Mental health charity Rethink has warned of possible links between cannabis and mental illness, and urged the government to launch an inquiry.
The drug was downgraded last year from Class B to Class C to save police time and allow them to target hard drugs.
The charity suggests reclassification has sent a "confusing message" to young people and that the number of drug smokers who developed mental problems has gone up by 60%.
Was downgrading cannabis the right move to tackle other types of drugs and drug-related crimes? Do you think cannabis should be reclassified? Send us your views.
This debate is now closed. Thank you for your comments.
The following comments reflect the balance of opinion we have received so far:
I personally have no objections to cannabis use when it is used responsibly - many people use it in my university and by and large they are well informed about the risks, with few problems as a result. People that want to will smoke it, legal or not, so it is the government's responsibility to ensure the public can make an informed decision. As for the drug's mental health effects, you may be surprised at how easy it is to come up with statistics that "prove" your point of view by a little mathematical trickery, an in-depth, large-scale, unbiased study is what is needed.
Adam, Cambridge, England
There is continuing hypocrisy with the cannabis debate. We have endless research and debates from people of both sides that want either to legalise it or make it a hanging offence for possession. When will a detailed and independent study into the effect of alcohol be carried out and will it be reclassified according to how dangerous it is? I had a personal friend that was an alcoholic and it ruined his family. Also A&E departments are overwhelmed at weekends with alcohol related problem. Cannabis for now has been graded a class C drug let's leave it at that. But if alcohol were to be reclassified it would have to be either a grade A or B drug, that would lead us back to prohibition, and we all know what happened when alcohol was last made illegal. Pure hypocrisy.
It should have been legalised years ago, so that it, and by consequence its strength, can be regulated. I'm not surprised that some very heavy users have had mental problems - if one went at alcohol in a similar fashion the result would doubtless be chronic alcoholism and liver damage. While remaining illegal it is simply being left in the hands of the racketeers, with all the inherent dangers of association with more dangerous drugs.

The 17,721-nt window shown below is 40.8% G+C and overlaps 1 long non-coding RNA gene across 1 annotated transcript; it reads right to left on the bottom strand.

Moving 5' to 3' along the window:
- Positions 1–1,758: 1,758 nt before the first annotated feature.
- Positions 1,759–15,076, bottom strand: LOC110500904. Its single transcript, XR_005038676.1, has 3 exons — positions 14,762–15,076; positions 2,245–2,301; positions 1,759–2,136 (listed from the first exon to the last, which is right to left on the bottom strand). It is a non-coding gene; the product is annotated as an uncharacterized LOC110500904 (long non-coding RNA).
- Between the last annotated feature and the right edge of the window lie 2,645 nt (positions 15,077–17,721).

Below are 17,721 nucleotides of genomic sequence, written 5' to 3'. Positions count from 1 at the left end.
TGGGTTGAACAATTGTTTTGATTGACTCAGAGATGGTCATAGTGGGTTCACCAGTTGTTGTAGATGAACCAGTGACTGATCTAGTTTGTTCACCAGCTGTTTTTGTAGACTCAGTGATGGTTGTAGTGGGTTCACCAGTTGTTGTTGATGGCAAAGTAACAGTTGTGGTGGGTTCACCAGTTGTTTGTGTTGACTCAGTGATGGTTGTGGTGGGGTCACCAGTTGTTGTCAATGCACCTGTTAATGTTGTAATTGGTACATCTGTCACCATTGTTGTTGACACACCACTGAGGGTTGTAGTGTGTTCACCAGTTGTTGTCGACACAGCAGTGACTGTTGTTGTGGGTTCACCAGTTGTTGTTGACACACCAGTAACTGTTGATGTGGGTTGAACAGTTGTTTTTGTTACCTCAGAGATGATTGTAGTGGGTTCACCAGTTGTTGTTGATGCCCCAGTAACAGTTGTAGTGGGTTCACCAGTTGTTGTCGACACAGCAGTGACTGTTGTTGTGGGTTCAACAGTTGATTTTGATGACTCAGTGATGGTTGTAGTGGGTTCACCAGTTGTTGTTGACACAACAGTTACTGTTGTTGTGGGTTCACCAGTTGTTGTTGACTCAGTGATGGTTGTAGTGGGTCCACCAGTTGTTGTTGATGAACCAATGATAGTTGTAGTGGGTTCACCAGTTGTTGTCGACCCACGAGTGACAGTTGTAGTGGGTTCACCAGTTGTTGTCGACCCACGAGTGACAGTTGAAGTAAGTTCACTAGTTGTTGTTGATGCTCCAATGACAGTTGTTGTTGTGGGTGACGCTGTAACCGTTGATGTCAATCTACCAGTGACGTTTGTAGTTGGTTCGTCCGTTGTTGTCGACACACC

It seems strange that possible effects on health are being put forward as the argument against legalising cannabis, when tobacco is legal despite its harmful effects having been well-known for years. So reclassify it - however, as a lifelong non-smoker with no desire whatsoever to try cannabis, I would hope it would be prohibited in enclosed public places.
Lynne C, Chudleigh, Devon
The cynic in me says that it is probably socially more acceptable to smoke cannibis than to light a cigarette in a pub or restaurant. However, I find it scary that young teenagers (12 +) in my neighbour hood can easily get hold of cannabis and not think they are doing anything wrong/dangerous.
I don't see how 'a drug is dangerous' leads to 'it should be reclassified', they're two different issues. Many European countries (Portugal, Italy, Belgium) have less stringent cannabis laws than we do and lower levels of usage. There is no causal link between the law and how much people use the drug. Legalise it, tax it heavily and plough the taxation back into preventative health campaigns that have actually been proven to have an impact!
Gez Smith, Bristol, UK
Most cannabis ingested in this country is done so in conjunction with tobacco. Therefore it would seem pertinent that any credible study into a possible link with mental illness must surely take this into account.
Brendan MacLean, Birmingham, UK
If cannabis was to come out as a new drug today, it would be legal, like alcohol and tobacco. It was criminalised in a far more conservative age. If the government was to ban alcohol and tobacco it would be seen as nanny statism. The right is terribly incoherent on these issues. They either want bans and as many people in prison as possible or freedom of choice and no nanny statism. The anti-cannabis campaign aren't so much pro-mental health as anti-enjoyment.
Adam Johns, Cardiff, UK
We have had almost four years of anguish over our son's behaviour who is now 16. His behaviour changed over the course of about a month when he was almost 13. When we sought professional help we were told he had extreme "Oppositional Defiant Disorder". Three years on, after he actually asked to see a psychiatrist because he thought "his brain wasn't right", we now know he has been using cannabis two or three times a week for almost four years. The consultant told us there is no way of knowing how strong cannabis is now because it's genetically modified and can contain a varying % of psychoactive chemicals. Our son has provisionally been diagnosed with depression, anxiety and some paranoia. He has been prescribed anti-depressants and has been told to keep away from cannabis. We pray that his condition does not develop into schizophrenia. We've been told by teenagers we know that practically all teenage boys use it - it begins in year 8. Apparently it's "cool" for girls not to use it if they don't want to but not so for boys.